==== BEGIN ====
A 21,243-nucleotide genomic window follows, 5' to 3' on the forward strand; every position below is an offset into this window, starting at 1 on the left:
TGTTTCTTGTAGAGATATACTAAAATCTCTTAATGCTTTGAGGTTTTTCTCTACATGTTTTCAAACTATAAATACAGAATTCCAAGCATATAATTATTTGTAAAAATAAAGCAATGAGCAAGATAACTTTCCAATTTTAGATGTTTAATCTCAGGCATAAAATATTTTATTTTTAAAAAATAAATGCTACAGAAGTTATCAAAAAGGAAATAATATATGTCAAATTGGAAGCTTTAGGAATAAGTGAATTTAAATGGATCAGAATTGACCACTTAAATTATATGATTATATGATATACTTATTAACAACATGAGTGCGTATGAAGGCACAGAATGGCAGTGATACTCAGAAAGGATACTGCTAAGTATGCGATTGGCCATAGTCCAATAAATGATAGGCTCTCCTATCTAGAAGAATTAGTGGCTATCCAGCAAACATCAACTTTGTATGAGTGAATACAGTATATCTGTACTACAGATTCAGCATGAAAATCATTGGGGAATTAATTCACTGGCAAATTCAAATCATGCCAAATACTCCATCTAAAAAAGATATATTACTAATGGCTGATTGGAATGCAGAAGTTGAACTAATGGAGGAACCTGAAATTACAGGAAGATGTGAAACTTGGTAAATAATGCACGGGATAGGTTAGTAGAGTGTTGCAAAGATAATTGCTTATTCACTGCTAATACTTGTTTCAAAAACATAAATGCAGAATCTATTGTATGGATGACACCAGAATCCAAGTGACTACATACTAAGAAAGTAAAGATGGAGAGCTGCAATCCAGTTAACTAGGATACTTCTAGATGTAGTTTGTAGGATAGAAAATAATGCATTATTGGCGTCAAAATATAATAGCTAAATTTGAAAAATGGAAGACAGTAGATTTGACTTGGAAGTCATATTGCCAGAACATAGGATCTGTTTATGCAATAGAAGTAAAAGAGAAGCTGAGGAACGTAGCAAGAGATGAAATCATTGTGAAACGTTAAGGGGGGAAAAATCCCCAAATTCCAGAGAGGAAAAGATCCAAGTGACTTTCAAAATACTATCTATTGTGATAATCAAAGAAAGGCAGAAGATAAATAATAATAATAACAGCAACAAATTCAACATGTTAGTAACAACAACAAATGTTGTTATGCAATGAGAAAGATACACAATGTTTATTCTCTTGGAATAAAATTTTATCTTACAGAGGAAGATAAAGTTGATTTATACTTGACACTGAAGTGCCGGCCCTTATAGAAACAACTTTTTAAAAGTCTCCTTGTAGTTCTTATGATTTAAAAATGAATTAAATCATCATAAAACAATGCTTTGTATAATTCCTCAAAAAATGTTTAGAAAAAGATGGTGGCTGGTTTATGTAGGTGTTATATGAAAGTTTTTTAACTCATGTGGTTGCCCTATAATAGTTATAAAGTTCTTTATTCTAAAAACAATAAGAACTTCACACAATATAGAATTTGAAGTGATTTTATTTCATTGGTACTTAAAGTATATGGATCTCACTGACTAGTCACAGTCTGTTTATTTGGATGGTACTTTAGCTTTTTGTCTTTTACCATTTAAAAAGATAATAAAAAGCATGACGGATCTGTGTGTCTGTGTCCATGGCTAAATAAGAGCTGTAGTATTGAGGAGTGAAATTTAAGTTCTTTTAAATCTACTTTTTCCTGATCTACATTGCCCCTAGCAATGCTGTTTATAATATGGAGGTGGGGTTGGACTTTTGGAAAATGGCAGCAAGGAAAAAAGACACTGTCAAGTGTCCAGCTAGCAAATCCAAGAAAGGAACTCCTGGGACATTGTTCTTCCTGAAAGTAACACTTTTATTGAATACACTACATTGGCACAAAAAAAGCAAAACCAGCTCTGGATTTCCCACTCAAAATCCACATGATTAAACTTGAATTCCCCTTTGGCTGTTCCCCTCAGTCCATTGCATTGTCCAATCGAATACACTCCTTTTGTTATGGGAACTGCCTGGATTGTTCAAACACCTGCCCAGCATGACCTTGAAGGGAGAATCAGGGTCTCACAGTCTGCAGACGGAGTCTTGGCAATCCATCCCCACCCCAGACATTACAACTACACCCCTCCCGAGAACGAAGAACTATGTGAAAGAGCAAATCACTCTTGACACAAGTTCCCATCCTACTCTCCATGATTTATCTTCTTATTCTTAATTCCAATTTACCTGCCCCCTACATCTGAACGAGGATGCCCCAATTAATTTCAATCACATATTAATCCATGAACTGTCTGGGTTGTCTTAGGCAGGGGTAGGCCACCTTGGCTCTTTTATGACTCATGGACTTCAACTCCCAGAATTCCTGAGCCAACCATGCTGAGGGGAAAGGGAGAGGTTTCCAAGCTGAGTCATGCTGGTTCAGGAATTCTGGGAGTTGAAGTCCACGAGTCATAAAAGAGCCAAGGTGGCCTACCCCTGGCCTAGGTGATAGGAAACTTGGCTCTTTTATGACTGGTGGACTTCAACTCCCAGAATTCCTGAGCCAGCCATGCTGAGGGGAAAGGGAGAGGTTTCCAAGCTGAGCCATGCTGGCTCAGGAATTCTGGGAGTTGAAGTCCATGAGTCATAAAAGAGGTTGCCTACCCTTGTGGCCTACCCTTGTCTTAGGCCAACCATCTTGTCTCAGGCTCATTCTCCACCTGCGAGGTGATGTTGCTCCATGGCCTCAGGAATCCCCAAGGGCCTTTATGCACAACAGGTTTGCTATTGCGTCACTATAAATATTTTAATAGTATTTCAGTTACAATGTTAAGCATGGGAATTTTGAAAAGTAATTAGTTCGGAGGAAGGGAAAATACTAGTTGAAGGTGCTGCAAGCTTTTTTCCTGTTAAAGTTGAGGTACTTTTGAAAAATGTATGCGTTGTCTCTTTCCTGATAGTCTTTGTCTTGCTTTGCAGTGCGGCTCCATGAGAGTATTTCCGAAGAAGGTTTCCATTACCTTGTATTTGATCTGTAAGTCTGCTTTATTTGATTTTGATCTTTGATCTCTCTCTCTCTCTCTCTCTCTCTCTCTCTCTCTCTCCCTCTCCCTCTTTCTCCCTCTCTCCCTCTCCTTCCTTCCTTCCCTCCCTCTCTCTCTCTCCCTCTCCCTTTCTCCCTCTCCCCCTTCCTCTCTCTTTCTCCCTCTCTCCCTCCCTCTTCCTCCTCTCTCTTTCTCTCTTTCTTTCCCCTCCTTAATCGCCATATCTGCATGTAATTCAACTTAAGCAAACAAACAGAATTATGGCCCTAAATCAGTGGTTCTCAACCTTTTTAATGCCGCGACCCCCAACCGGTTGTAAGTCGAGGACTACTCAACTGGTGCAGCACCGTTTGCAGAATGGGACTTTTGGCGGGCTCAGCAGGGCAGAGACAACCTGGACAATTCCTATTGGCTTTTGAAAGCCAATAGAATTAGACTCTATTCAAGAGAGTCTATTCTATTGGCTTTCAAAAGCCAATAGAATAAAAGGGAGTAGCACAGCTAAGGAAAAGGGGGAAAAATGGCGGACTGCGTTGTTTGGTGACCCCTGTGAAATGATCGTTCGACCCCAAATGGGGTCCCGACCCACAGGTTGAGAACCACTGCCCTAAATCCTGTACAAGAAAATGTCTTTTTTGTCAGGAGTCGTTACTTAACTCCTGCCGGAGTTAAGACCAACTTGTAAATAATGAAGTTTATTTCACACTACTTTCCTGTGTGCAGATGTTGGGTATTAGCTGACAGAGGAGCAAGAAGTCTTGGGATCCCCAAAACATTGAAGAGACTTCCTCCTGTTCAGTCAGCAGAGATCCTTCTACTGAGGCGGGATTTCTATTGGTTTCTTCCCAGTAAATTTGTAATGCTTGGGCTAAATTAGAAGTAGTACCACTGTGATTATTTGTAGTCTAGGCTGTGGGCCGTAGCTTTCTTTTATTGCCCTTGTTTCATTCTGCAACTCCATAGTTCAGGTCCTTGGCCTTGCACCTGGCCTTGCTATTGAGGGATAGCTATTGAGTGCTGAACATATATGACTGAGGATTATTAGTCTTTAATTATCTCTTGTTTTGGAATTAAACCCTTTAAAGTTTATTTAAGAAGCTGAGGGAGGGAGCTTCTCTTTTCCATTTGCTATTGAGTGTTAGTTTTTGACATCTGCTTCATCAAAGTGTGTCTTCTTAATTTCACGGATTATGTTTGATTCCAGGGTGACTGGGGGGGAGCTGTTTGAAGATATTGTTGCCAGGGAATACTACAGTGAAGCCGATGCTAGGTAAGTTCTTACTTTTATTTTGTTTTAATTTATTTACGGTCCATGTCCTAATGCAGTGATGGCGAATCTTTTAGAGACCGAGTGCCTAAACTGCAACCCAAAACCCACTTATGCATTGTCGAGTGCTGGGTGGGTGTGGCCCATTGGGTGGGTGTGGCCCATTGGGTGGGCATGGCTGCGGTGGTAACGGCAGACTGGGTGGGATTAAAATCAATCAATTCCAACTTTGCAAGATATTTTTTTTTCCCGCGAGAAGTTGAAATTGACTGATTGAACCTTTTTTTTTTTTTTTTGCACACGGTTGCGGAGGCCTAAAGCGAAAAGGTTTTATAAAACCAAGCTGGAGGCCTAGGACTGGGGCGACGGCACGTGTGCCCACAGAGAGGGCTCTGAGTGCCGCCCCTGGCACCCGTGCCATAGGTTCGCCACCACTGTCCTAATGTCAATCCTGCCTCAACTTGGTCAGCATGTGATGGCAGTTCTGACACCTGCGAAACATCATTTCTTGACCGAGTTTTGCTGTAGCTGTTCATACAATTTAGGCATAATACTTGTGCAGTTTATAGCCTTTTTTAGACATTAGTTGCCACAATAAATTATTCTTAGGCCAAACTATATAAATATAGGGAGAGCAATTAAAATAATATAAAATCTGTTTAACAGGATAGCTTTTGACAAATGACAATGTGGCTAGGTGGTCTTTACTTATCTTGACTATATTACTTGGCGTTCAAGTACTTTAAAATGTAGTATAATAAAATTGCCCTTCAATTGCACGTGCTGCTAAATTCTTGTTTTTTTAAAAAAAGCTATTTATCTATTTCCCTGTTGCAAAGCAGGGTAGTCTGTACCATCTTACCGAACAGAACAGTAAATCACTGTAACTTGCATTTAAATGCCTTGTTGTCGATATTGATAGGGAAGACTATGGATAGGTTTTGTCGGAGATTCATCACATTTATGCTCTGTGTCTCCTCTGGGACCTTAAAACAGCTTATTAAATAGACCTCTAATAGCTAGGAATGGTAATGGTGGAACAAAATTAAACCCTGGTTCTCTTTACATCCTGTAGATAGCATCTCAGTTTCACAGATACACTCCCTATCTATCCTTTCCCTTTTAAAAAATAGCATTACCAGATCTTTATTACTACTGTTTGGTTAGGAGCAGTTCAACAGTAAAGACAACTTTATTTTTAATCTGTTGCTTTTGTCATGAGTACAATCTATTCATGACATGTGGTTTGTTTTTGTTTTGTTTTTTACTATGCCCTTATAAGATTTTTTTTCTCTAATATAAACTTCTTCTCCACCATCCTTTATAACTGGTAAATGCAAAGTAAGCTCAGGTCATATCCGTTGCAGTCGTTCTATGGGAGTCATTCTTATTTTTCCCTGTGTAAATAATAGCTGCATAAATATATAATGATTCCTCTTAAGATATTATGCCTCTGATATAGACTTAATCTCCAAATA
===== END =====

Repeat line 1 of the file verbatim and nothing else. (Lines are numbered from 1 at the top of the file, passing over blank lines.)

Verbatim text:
A 21,243-nucleotide genomic window follows, 5' to 3' on the forward strand; every position below is an offset into this window, starting at 1 on the left: